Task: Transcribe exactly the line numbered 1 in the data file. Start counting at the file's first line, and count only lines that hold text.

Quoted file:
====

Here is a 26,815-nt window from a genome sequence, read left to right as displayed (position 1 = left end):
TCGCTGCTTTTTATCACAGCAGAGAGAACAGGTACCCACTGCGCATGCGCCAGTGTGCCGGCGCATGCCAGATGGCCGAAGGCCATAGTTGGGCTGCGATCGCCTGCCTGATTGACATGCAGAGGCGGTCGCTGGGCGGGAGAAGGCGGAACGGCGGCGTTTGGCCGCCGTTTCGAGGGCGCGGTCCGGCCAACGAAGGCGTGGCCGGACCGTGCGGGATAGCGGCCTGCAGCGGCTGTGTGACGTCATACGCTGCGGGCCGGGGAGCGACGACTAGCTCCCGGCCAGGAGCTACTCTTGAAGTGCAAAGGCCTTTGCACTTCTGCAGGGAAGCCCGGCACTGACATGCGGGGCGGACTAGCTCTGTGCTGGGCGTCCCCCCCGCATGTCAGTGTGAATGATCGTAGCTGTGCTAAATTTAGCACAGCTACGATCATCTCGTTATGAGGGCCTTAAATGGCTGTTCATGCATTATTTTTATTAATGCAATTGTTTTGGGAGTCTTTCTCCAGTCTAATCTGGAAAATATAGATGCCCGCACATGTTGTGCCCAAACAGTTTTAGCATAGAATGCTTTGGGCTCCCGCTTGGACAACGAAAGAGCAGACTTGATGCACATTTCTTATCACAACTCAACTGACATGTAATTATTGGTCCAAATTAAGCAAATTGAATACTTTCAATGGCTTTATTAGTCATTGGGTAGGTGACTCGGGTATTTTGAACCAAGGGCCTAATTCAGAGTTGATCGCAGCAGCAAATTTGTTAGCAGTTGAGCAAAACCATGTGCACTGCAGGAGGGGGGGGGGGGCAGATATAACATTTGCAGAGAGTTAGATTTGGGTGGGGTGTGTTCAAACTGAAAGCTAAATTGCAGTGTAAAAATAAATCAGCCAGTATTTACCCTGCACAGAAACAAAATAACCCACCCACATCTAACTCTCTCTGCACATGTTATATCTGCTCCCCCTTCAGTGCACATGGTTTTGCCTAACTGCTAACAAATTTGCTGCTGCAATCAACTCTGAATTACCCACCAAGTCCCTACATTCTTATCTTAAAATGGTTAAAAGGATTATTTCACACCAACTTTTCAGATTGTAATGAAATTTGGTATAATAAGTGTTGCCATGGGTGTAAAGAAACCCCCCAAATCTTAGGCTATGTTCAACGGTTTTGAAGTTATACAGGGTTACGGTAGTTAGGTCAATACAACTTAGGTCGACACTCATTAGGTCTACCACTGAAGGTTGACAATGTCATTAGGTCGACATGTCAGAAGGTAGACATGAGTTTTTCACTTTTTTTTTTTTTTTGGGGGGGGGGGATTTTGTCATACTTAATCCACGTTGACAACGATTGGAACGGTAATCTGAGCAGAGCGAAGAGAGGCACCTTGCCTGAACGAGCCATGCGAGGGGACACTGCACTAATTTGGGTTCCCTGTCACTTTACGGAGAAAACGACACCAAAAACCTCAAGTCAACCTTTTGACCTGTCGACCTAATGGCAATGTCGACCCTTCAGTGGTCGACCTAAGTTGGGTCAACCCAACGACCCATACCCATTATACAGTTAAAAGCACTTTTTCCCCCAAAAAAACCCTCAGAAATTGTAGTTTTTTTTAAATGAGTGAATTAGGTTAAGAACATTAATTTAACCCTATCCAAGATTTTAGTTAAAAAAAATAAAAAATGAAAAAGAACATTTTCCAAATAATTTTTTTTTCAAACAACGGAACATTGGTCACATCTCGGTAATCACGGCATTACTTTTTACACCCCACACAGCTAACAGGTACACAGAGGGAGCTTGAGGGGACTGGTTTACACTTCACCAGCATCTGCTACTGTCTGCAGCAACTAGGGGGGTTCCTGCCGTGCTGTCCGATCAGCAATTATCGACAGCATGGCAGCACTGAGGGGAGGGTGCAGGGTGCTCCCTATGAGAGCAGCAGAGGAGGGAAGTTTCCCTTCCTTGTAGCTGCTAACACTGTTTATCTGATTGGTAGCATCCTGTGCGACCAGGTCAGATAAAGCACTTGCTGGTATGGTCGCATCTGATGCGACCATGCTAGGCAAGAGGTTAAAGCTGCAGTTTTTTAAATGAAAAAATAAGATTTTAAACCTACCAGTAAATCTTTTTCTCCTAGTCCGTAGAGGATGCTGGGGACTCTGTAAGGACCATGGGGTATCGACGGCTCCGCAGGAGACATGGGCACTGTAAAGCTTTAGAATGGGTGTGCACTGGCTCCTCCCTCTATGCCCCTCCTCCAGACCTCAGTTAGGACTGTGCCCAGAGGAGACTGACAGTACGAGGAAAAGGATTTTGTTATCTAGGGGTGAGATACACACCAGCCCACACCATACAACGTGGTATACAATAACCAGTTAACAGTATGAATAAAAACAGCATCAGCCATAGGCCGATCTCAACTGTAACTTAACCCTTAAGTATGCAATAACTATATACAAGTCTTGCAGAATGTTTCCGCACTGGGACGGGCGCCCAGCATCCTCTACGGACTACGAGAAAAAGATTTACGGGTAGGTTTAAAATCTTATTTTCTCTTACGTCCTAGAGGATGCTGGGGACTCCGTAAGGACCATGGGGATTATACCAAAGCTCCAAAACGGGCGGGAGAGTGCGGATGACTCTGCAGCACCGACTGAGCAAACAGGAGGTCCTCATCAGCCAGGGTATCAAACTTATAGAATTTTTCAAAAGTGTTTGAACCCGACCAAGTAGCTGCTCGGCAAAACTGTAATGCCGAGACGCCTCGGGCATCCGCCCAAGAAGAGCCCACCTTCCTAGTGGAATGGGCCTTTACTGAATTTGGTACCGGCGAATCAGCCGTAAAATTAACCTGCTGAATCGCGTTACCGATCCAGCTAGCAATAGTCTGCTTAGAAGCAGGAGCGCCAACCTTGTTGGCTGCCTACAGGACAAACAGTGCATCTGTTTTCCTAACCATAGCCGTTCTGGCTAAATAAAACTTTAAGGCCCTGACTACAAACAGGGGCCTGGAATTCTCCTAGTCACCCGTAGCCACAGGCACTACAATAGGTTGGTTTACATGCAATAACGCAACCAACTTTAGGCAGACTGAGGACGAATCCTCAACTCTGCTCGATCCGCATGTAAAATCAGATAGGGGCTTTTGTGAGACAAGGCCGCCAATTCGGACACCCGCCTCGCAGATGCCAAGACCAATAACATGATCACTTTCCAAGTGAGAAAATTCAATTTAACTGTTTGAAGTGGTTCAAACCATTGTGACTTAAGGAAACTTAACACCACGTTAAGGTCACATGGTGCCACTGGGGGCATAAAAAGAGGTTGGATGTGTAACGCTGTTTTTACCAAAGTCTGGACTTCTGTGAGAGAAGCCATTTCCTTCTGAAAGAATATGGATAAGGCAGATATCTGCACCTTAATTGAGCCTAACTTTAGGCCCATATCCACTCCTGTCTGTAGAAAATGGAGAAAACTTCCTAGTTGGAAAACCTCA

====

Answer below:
Here is a 26,815-nt window from a genome sequence, read left to right as displayed (position 1 = left end):